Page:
Is the NHS ready to embrace psychedelics as medicine?


Awakn Life Sciences recently signed a memorandum of understanding with Devon Partnership NHS Trust and the University of Exeter, to assess the NHS’s readiness to adopt ketamine-assisted therapies.

The creation of the partnership indicates that the NHS is willing to explore and embrace psychedelic-assisted therapies, which could expedite their regulatory approval in the UK.

To learn more about the agreement and its implications for the nation’s psychedelic healthcare industry, PSYCH sat down with Professor Celia Morgan, head of ketamine-assisted psychotherapy for addiction at Awakn Life Sciences.

PSYCH asked Morgan to outline the partnership and whether reducing the cost of ketamine treatments was central to their adoption.

‘The memorandum of understanding with the Devon Partnership NHS Trust, which specialises in mental health services, and the University of Exeter was created to investigate the accessibility of ketamine-assisted therapy on the NHS,’ explained Morgan.

‘We’ve previously run a Phase II trial to treat alcohol use disorder with ketamine-assisted therapy alongside the Devon Partnership Trust, so we want to take that study forward and explore options for Phase III trials. We also want to examine how this type of therapy might be implemented in the NHS, and the challenges encountered when moved beyond the private healthcare space.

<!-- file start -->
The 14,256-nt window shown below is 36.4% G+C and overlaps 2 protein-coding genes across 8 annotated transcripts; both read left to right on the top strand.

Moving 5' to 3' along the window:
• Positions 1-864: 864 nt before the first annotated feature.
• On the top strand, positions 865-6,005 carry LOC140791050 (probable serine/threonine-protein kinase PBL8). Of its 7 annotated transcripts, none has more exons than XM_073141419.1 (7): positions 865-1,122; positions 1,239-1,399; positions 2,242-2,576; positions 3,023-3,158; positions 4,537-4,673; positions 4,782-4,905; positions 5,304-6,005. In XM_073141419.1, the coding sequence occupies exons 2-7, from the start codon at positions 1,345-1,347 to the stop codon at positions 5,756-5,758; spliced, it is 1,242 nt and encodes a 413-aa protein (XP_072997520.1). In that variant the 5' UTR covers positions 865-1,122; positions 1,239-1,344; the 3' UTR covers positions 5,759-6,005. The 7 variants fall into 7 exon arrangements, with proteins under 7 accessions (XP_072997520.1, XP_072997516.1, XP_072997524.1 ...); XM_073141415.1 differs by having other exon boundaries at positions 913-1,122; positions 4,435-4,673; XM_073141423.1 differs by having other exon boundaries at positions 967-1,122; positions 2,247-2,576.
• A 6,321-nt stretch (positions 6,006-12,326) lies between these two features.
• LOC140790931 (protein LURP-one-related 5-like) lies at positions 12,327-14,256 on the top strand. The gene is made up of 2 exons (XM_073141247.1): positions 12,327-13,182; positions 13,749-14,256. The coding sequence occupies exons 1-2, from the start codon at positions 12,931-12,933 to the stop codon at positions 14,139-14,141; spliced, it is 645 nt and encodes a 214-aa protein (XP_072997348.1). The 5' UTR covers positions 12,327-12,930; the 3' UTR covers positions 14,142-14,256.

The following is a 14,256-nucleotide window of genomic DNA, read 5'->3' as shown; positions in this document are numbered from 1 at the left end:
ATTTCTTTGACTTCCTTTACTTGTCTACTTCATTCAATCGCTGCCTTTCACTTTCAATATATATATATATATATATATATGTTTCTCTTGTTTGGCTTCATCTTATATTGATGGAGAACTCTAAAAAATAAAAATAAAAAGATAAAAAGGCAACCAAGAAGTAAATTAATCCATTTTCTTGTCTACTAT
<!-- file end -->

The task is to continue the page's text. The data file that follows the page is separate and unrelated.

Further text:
‘I don’t think it’s focusing around cost necessarily, but what would work best in an NHS setting. We’ve got to work with commissioners to look at different treatment services and the best way to implement them, then we can think about building these services out. The NHS incurs high costs from people not recovering from alcohol use disorder, about £3.5 billion a year, so any effective treatment represents a substantial cost saving. 

‘In the US, the uptake of Janssen’s drug esketamine has been slow, partly because the infrastructure delivered through wasn’t being properly implemented. We want to work with the NHS to find how we can best implement these treatments from the outset.’ 

To identify investment opportunities, PSYCH pressed Morgan on the challenges faced in the adoption of psychedelic medicines in the UK.

‘We have some insights into the foreseen challenges, but not all, which is why the partnership has been established. The main challenge is that the treatment model is just so different. You come in and spend a long time with a therapist, then you have this treatment, before coming back in for integration sessions.

‘It’s an intense treatment model for a short duration of time, and we don’t really have anything like that currently. We have inpatient detox and community-at-home detox, and then the group therapies offered by the majority of substance misuse services. 

‘A lot of alcohol misuse services are currently combined with opiate misuse services. For opioid addiction, methadone is given to reduce withdrawal symptoms, but patients have to take it every day. 

‘Some people have been on methadone for 25 years, so the model is ingrained with not only service users, but also service providers at every level of the organisation. It will take a real shake-up to embrace a model where you’re coming in and taking a drug to work through underlying issues and experiences, but one that would be welcomed. 

‘Therapists are hard to come by in the NHS’s current framework, so we’re working on improving their accessibility. We need to look at the resources we have in hand and those we need to secure, with a cost-benefit evaluation done on the effectiveness of these treatments in the long term. Ketamine-assisted therapy seems to be more effective over a longer period than existing treatments for alcohol use disorder, which is a real positive.